Closing the "Doughnut Hole" in the Medicare Prescription Drug Benefit

    • February 3, 2005

Researchers analyzed data on the costs of the 30 drugs with the highest total spending in the United States that also are sold in the United Kingdom, France and Canada. They then compared the current Medicare prescription drug benefit with an alternative plan, under which drug prices were reduced 45 percent. The analysis appears in the July 21, 2004 issue of Health Affairs as a Web exclusive. The analysis, "Doughnut Holes and Price Controls," was funded by the Commonwealth Fund and the Robert Wood Johnson Foundation.

Q: Is "doughnut hole" a technical term?

A: If you're inside the (Washington) Beltway, it's familiar—otherwise it might be new. It refers to the gap in Medicare coverage for prescription drugs. Medicare covers 75 percent of the first $2,250 spent on prescription drugs. After that, there is no coverage for prescription drugs until a beneficiary has spent more than $5,100, at which point Medicare will cover 95 percent of costs.

Q: What was the key finding here?

A: We looked at how much more the United States pays than other countries for drugs and found it pays about twice as much. Then we asked: If the U.S. matched the prices other countries paid, would the U.S. be able to increase the benefits for Medicare beneficiaries? We found that it would. You could fund full pharmaceutical benefits for Medicare if the United States paid the same prices for drugs as other countries do.

Q: You found that drug prices were much lower in France, the United Kingdom and Canada. Did you explore reasons for this? Could those countries? socialized medical systems have anything to do with it?

A: What these other countries have is a variety of price control mechanisms. They negotiate with the drug companies in bulk for all the drugs that will be used in that country. Some use regulatory power and while others use their huge bulk purchasing power to negotiate effectively.

Purchasers in the United States don't have regulatory power, nor do they have the bulk purchasing power. However, the departments of Veterans Affairs and Defense do great jobs of bulk purchasing. They're getting prices that are close to those of Canada and other industrialized countries.

Q: Why did you choose a 45 percent discount? Is that the minimum needed to close the "doughnut hole," or would a smaller discount do it?

A: According to our model, the 45 percent discount on drug prices would mean that Medicare's costs would be exactly the same as they would be under the current scenario. The doughnut hole was originally developed to hold Medicare drug spending below $400 billion over a 10-year period. We felt constrained to stay within that limit. If the discount were smaller, there would not be equivalent expenditures and Medicare would be paying more.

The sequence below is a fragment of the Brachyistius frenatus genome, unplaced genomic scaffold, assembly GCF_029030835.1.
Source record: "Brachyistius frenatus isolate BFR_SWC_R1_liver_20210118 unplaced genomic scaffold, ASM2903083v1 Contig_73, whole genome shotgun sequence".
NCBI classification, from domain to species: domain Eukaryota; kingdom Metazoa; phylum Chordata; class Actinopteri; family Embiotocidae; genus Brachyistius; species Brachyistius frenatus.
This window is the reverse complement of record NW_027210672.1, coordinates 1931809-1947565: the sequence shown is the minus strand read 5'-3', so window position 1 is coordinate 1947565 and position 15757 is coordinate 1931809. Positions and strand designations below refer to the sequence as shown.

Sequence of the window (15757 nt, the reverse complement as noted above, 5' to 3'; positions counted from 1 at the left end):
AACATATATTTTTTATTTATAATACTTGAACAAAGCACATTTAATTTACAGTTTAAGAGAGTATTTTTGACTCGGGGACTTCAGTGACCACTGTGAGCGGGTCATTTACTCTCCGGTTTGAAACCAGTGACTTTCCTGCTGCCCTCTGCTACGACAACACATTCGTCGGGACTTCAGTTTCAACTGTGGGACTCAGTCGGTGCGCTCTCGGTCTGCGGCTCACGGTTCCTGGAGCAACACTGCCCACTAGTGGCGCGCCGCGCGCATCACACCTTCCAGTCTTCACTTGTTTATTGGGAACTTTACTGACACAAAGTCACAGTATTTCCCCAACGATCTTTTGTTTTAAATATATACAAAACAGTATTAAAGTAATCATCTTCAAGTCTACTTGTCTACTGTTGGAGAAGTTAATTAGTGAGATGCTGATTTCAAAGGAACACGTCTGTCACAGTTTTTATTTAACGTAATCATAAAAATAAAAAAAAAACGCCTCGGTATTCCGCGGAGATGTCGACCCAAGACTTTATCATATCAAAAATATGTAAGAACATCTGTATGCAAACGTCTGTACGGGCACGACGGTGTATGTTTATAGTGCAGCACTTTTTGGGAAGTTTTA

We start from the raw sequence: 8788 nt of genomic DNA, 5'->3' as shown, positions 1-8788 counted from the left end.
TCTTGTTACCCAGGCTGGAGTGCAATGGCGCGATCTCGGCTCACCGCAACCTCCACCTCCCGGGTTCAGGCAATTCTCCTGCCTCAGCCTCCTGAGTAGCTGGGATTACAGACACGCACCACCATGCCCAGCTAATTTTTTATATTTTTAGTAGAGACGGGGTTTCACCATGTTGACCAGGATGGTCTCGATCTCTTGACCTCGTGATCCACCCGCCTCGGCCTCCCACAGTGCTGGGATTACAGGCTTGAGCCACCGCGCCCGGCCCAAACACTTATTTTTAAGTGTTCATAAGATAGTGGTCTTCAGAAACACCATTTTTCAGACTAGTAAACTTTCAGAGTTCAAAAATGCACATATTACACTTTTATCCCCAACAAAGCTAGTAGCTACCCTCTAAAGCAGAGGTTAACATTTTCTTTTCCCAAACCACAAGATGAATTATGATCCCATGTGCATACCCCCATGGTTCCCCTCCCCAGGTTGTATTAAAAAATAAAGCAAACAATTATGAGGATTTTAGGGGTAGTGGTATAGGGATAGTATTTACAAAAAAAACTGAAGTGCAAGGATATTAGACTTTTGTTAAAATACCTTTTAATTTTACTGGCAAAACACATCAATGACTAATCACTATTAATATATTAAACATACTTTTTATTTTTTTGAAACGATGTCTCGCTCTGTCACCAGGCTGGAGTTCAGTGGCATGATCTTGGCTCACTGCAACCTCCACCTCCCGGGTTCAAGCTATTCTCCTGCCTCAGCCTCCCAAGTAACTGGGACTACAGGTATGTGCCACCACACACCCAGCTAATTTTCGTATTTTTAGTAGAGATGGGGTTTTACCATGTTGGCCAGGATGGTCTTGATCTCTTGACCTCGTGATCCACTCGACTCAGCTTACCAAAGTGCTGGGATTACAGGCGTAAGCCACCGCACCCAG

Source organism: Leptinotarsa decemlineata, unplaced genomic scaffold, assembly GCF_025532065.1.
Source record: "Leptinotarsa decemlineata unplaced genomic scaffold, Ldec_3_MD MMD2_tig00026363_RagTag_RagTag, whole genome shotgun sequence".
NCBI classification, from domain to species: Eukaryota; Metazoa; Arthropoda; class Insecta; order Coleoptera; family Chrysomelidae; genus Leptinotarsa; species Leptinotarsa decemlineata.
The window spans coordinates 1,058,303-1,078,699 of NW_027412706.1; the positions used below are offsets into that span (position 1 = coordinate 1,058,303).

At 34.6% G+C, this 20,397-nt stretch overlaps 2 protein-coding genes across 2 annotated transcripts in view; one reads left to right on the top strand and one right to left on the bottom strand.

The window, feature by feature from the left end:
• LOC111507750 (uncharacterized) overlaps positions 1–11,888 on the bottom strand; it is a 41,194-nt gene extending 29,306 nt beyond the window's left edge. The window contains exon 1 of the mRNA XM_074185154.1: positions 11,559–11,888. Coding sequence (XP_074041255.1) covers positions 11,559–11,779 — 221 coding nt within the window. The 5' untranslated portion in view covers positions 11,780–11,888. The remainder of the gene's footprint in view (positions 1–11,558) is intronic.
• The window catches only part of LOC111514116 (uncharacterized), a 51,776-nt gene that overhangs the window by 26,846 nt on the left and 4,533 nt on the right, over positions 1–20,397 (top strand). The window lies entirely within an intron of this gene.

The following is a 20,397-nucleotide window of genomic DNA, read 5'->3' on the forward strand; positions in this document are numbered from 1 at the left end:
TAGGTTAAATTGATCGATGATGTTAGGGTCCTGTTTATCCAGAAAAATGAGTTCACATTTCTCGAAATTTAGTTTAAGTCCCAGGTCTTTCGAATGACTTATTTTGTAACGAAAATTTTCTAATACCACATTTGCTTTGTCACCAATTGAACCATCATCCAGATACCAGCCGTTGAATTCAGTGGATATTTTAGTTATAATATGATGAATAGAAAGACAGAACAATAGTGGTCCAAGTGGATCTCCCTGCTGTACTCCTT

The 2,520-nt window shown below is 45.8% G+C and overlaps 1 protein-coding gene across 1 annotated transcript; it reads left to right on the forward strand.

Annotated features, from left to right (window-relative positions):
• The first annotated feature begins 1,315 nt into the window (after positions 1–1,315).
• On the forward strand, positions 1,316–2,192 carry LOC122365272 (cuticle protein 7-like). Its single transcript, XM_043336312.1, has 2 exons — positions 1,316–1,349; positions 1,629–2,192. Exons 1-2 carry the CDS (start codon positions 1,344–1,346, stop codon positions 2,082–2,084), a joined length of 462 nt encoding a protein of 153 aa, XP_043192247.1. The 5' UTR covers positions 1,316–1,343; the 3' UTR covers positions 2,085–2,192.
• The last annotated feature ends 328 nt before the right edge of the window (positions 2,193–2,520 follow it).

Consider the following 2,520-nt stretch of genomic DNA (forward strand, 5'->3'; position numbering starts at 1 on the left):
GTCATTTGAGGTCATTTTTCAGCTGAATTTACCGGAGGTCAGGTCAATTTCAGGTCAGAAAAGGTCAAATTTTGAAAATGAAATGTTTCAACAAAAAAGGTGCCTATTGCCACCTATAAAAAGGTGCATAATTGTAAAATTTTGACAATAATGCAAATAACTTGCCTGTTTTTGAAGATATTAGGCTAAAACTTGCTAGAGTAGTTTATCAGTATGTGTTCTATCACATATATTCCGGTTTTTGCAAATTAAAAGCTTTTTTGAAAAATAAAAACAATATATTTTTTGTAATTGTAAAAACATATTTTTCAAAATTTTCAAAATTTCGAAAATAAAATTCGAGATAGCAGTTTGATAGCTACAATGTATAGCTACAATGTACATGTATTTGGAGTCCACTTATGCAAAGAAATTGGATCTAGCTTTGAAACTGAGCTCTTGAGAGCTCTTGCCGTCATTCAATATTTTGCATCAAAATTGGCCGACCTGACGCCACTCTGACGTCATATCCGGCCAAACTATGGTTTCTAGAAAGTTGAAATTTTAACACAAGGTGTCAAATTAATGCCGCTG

However, it turns out that the 45 percent discount also is within the range of what other countries spend on pharmaceuticals.

Q: Wouldn't people tend to buy more drugs if they cost less?

A: We estimated an increase in utilization of about 15 percent would come with the discount. This increase would especially important for people with chronic conditions who feel the pain of high drug costs and high cost sharing. If you can eliminate the cost sharing, these people will better be able to afford drugs—some of which they couldn't afford before—and will buy more of them.

Q: How can Medicare lower drug prices?

A: The key is for Congress to say to the pharmaceutical companies, "This is how much Medicare is willing to pay." We can get there in a number of ways. We could use the marketplace or use regulation, but the key is that the international drug prices are a standard. Our paper sets a benchmark that is clearly feasible because it's been achieved in other countries.

Q: An introductory paragraph to your study mentioned an April 2004 survey that found only 40 percent of seniors know about the new drug coverage under Medicare. Does that worry you?

A: I think most people didn't know about the drug benefit because it's not going to be implemented until 2006. Once the benefit becomes available, most beneficiaries will be aware of it and either will be aware of the limitations or will understand, if we can eliminate the hole, that they have fairly generous coverage.